A WREXHAM man has joined a rowing crew bidding to break a world record for crossing the Indian Ocean – while at the same time raising £200,000 for research into a rare form of Parkinson’s Disease.

Barry Hayes, 37, and his team-mates have been in training for a year, honing their endurance and skills ready for the mammoth challenge of rowing unsupported across the vast expanse of sea from Exmouth on the western coast of Australia to Mauritius.

Among Barry’s rowing colleagues in the four-man crew is Robin Buttery, 45, who was only recently diagnosed with Young Onset Parkinson’s Disease.

While the university worker has no experience of long-distance rowing, he was chosen to join Barry and Billy Taylor – who both have a record-breaking row across the Pacific Ocean in 2014 on their CV – and another experienced oarsman James Plumley, for the unique event which will raise research funds and awareness into the disease.

The quartet plan to stream their daily journey to schools across the country, which will be the first time an ocean rowing attempt has been captured on live camera.

Barry, a motivational speaker from Brymbo, outlined the treacherous terrain the four of them face when they start their epic journey sometime in early June.

Their aim is to complete the 3,200 nautical miles to Mauritius in less than the current record of 68 days.

Of the 42 attempts made by a rowing crew of four to date, only half have been successful and rowers have to contend with storms and illness, as well as passing obstacles such as large ships and whales as well as the occasional shark attack.

“There’s no one been killed attempting this in the Indian Ocean, but if your boat goes upside down or you fall ill, then you need to call for assistance, the row is over,” he said.

“We use bottled water to weigh the boat down and we row two hours on and two hours off and rest or sleep in a little cabin at the end of the boat. It is having the mindset to tackle all kinds of situations.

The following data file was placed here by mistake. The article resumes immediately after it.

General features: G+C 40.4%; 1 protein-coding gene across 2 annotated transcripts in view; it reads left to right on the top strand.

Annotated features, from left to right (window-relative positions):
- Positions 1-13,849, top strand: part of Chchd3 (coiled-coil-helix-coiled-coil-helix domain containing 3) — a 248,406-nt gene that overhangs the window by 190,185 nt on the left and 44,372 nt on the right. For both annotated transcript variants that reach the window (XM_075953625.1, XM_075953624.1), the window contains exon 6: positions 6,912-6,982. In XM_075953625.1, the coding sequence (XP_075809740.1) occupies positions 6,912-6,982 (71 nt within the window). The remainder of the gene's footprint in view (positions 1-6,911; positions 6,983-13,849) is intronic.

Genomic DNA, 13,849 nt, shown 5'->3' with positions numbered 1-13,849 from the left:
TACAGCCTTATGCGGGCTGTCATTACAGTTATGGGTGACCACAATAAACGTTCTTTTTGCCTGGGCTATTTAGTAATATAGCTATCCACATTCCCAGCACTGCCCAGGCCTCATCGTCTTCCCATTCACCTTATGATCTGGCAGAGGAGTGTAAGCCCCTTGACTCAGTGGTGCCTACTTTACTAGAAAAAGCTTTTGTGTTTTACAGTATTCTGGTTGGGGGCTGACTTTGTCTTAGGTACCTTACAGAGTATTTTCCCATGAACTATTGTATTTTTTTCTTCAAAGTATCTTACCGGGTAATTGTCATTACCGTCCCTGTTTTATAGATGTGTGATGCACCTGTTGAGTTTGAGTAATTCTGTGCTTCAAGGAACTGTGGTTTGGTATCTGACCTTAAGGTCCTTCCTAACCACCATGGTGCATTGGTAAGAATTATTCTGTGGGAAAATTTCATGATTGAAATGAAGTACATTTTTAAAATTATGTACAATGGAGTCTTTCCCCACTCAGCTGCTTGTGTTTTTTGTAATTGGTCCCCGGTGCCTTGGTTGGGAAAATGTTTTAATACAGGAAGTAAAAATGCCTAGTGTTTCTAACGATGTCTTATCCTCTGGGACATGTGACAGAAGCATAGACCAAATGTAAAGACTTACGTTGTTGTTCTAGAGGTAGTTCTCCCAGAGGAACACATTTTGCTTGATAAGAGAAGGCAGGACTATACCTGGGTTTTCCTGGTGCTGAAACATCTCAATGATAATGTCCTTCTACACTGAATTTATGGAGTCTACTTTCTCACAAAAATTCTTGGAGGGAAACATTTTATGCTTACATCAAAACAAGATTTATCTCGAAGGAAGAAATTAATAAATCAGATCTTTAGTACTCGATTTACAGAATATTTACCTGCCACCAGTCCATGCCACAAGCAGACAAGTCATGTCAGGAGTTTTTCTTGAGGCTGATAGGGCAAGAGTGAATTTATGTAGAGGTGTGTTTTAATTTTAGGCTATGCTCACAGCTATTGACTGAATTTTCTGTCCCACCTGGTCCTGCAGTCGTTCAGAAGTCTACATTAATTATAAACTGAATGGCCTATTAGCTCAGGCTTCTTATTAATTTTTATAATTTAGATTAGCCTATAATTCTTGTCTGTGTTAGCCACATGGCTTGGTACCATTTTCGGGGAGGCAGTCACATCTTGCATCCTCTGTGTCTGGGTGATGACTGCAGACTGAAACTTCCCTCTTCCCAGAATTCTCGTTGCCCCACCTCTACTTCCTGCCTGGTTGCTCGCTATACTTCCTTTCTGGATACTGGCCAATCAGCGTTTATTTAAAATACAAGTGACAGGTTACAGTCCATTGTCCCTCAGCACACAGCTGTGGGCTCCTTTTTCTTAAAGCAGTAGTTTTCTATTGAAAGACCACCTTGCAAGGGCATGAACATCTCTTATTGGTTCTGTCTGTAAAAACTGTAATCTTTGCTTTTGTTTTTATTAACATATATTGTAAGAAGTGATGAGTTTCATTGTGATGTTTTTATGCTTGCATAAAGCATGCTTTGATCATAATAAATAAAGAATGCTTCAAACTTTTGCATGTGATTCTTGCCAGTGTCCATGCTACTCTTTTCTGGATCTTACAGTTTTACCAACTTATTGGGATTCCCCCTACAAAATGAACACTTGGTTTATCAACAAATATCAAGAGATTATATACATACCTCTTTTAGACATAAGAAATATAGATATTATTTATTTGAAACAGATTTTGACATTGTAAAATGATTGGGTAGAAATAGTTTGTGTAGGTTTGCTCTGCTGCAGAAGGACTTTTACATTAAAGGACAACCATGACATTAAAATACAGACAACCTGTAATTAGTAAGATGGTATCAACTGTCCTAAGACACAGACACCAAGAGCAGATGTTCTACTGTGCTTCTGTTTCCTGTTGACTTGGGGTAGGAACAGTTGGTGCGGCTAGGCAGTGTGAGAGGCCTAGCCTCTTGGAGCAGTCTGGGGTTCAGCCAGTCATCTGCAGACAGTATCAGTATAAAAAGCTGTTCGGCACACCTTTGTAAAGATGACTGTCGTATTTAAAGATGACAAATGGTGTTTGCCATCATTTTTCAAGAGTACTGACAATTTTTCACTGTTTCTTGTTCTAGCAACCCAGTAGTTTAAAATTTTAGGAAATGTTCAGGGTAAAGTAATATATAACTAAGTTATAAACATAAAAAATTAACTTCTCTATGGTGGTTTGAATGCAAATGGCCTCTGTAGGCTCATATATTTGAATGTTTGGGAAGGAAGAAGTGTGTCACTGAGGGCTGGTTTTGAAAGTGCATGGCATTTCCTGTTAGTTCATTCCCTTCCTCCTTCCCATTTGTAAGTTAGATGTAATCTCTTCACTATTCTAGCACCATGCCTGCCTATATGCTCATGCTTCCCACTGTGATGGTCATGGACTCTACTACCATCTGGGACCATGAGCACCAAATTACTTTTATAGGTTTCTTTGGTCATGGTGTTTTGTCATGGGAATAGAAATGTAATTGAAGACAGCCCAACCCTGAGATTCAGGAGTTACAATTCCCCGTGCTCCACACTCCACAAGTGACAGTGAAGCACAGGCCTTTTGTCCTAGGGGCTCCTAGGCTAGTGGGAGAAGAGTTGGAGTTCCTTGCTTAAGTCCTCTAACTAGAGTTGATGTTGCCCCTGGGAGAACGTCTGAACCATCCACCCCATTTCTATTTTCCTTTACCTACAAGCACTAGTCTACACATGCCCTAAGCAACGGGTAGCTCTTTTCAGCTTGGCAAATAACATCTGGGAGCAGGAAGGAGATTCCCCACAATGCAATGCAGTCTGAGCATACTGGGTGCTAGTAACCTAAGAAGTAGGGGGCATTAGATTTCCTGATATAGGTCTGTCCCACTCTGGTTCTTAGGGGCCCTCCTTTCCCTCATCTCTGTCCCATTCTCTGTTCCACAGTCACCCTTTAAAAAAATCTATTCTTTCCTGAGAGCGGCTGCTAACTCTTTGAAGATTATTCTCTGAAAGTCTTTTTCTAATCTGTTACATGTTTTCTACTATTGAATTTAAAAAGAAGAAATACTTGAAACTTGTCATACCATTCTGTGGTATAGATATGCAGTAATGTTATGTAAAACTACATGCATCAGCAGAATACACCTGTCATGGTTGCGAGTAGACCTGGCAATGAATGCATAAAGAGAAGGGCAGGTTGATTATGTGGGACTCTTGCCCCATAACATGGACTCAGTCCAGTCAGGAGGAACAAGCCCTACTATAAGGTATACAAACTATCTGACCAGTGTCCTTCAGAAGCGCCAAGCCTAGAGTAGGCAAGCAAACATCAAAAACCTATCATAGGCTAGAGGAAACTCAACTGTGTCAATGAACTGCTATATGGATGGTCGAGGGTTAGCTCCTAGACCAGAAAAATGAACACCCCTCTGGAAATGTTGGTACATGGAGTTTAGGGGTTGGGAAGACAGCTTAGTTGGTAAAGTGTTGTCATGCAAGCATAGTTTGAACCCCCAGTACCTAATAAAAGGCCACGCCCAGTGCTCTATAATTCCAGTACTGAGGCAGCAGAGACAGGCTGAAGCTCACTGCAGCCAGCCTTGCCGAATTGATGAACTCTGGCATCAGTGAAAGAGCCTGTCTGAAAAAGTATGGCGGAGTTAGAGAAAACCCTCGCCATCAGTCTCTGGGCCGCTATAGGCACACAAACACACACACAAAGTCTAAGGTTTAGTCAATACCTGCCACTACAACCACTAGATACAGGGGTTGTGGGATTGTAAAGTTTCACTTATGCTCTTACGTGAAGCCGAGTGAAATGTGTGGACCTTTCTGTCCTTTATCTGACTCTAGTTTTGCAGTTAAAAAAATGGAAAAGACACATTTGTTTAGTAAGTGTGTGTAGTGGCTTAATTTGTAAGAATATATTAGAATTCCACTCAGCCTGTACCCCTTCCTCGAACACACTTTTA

“When my father, who had been in the military, was hospitalised for two years when I was younger, I made up my mind then that I would create some adventure in my life and have some stories to tell like he has.”

Barry climbed Kilimanjaro when he was 16 and has completed marathons and ultra-marathons, as well as training for an Antarctic Challenge.

More recently he undertook an overland trip with Billy from the
UK to Asia.

“We’ve been training together for a year for this. I did the Pacific with Billy in 2014, but Robin has no previous experience, yet when we met he just seemed to be the sort of person we wanted to do this with,” added Barry.

“People think Parkinson’s is something that affects older people, but you can get it when you are 18. Because that is rare there needs to be more research into the illness and we are looking to raise £200,000 for that purpose.”

The crew hope their record bid will inspire school pupils watching the stream and encourage them to learn more about topics such as oceanography, marine life and conservation.

The camera system will enable the rowers to hold live video calls through the Learn Live platform, which has hundreds of schools and further education establishments signed up.

The boat will also be fitted with a tracker, so children can follow the crew’s progress via a free app, as their positions will be logged every four hours.

Billy, a firefighter from Bracklesham Bay who will be leading the crew, said: “We started this journey to raise awareness for Young Onset Parkinson’s Disease and while that still holds true, the challenge also presented a great opportunity to inspire kids, teach them about the world beyond the classroom and encourage them to take up exercise.

“We’ll be encountering beautiful sunsets, breathtaking marine life as well as, sadly, plastic bags, bottles and other unsightly objects that litter our oceans. We’ll have to contend with sea sickness and salt sores too and the kids will see and experience the good and bad.”

l Donations and sponsorship for Young Onset Parkinson’s Disease
via Clear Trust can be made at: https://mydonate.bt.com/events/
rowtheindianocean/437068 or

Row the Indian Ocean Schools Project is open to any primary and secondary school and those in further education at https://learnliveuk.com/row-the- indian-ocean- live-broadcasts/.